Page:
Rachel Ament’s mother has a lot to be proud of. Her daughter just edited “The Jewish Daughter Diaries: True Stories of Being Loved Too Much By Our Moms.” It’s a hilarious and enthralling collection of 27 essays about Jewish mothers written by some of the most compelling Jewish female voices out there. I had a chance to chat with Rachel about why she wrote the book and how often she calls her mother.
Why did you put this book together?
One night, when a bunch of my Jewish friends and I were hanging out, we were all sharing these really great stories about our moms. It wasn’t like a “Jewish mom night” or anything. But one girl told this hilarious story, and then everyone was trying to one-up her. And as a writer who values permanence and just wants to record everything, it’s difficult to hear all these very hilarious and relatable stories that don’t have any lifespan. The stories are told and that’s it. They are gone. The next day, I didn’t remember any of these stories but I knew I now had a good theme. So I set out to collect other Jewish mom stories. I began emailing all of these Jewish female writers whom I admire, and I was really surprised by their responses. I didn’t think anyone would write back because no one had heard of me. But so many wrote back immediately saying they were perfect for the collection, that their moms were the absolute craziest.
Did you discover a common thread about Jewish mothers within the 27 essays?
I think there’s a certain level of panic and worry in the moms of these stories. And, of course, this panic can be found in moms of all cultures. But I do think there’s a more feverish element to a Jewish mom’s panic. Jewish moms tend to be more brazen. They never tiptoe around their feelings. They just tell you. And this kind of excessive emotional output can make for some pretty funny and compelling storytelling. I realize there are outliers, that not all Jewish moms fit the mold. But I don’t think this should prevent us from looking for patterns and connections. It’s important for cultures to bond over similar experiences, and the Jewish mom trope seems to be something that really resonates with so many Jews, young or old, male or female.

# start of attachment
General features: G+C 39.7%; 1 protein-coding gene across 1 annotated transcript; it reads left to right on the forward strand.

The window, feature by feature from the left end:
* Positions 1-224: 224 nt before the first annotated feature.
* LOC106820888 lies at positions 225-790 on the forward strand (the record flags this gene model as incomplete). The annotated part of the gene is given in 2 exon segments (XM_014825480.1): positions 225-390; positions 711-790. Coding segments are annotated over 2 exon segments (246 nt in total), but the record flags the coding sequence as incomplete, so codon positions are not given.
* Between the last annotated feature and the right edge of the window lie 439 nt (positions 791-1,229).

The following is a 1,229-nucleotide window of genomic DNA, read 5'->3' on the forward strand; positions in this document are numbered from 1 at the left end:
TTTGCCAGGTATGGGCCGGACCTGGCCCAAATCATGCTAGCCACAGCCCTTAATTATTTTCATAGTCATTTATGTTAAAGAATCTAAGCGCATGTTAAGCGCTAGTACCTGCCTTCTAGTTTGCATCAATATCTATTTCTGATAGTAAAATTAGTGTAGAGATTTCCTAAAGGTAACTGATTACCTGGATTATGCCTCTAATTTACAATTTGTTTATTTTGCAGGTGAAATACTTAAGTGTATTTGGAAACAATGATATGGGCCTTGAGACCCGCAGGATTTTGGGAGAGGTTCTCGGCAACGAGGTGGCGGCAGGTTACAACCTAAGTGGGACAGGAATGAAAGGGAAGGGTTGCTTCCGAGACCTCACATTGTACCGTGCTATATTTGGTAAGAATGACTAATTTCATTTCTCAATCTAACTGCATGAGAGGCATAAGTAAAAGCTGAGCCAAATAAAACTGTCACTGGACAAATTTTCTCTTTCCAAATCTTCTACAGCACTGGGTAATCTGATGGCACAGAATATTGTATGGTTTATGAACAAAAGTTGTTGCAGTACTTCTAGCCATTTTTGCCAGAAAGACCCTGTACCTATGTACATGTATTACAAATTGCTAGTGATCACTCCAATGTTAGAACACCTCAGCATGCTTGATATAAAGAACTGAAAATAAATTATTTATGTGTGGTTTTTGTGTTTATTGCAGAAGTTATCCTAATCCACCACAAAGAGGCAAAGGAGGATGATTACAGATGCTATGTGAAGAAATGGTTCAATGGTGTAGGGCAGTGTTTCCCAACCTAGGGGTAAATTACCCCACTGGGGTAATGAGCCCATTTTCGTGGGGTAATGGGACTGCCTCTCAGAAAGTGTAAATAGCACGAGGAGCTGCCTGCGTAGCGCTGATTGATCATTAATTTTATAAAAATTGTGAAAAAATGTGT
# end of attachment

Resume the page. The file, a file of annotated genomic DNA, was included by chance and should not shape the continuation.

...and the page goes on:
What’s your favorite essay?
I feel a deep (maternal?) love for so many of them. But I think one of the funniest stories was Lauren Greenberg’s “JDate My Mom,” which was about how her mom set up a JDate account for her and then began emailing potential dates for her. In one scene, Lauren went on a JDate with a ventriloquist, so…can you really top that?
How often do you call your mother?
Oh, man…probably about every other day. I just turned 30 but still feel the need to tell my mom about every minute happening in my life. If a tree falls and you don’t tell your mom about it, did it really happen?
Four Questions is a weekly interview column featuring interesting people connected with the Greater Boston Jewish community. Find past columns here. Have an idea of someone we should interview? Email Molly!
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